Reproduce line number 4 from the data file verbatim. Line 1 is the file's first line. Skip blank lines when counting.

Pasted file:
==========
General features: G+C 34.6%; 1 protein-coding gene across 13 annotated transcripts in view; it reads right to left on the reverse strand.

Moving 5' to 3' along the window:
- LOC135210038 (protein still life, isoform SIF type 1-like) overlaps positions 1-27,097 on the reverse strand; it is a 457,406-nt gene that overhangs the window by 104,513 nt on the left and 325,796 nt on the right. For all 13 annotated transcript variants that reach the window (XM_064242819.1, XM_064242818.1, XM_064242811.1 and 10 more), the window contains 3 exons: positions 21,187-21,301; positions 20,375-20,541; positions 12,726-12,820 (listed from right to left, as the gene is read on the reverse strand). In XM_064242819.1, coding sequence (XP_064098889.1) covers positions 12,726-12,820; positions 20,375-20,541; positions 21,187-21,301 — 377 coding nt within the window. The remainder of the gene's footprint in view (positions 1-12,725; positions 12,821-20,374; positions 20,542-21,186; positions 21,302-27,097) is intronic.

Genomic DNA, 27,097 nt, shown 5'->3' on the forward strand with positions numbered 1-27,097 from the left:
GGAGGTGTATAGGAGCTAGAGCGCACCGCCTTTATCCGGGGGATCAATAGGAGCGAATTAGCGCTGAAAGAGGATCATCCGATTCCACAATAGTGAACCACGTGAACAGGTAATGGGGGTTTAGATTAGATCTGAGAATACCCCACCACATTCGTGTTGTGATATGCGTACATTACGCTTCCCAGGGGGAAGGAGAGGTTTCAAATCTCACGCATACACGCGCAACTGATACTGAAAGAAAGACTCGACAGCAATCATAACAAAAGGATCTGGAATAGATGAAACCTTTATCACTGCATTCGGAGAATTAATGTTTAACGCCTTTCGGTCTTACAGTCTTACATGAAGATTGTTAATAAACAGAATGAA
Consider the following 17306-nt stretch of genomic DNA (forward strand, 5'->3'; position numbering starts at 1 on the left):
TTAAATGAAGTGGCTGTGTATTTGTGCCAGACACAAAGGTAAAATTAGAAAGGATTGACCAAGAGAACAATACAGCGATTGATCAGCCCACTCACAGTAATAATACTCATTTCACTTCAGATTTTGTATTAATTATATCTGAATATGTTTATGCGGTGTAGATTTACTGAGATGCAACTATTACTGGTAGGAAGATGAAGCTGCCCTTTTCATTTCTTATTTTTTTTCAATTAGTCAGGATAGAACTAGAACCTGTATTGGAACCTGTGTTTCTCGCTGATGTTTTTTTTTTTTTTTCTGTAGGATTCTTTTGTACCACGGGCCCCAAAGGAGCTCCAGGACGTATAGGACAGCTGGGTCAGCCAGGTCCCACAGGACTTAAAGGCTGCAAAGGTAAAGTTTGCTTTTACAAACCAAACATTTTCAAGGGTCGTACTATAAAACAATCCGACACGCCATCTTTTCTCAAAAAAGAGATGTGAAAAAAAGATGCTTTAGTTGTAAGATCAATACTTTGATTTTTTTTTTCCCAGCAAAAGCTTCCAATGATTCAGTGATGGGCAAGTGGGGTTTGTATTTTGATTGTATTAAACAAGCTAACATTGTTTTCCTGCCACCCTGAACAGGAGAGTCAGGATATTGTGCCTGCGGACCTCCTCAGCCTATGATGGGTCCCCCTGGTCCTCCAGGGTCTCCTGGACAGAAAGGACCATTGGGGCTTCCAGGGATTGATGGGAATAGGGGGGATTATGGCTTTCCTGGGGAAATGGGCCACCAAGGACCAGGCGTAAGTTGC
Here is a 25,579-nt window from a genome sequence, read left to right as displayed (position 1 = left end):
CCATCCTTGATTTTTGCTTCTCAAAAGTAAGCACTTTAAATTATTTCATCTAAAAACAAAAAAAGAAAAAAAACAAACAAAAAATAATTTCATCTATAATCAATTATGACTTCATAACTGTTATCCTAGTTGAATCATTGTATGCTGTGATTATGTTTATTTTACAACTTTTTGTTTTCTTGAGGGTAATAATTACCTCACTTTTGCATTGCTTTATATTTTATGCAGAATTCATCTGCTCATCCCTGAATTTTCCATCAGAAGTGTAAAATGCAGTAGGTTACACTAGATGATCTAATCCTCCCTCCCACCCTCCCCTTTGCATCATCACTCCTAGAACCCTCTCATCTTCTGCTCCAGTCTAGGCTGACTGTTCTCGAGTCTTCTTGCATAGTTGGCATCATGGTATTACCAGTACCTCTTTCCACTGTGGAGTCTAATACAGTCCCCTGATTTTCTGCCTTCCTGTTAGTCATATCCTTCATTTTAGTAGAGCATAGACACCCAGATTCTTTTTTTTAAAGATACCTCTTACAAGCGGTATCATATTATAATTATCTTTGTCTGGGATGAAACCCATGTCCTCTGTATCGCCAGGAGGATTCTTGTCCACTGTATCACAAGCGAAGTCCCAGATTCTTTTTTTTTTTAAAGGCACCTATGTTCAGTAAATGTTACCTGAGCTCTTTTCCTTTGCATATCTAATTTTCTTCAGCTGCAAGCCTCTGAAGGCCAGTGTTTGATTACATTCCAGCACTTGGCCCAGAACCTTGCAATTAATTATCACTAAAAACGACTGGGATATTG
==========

Genomic DNA, 27,097 nt, shown 5'->3' on the forward strand with positions numbered 1-27,097 from the left: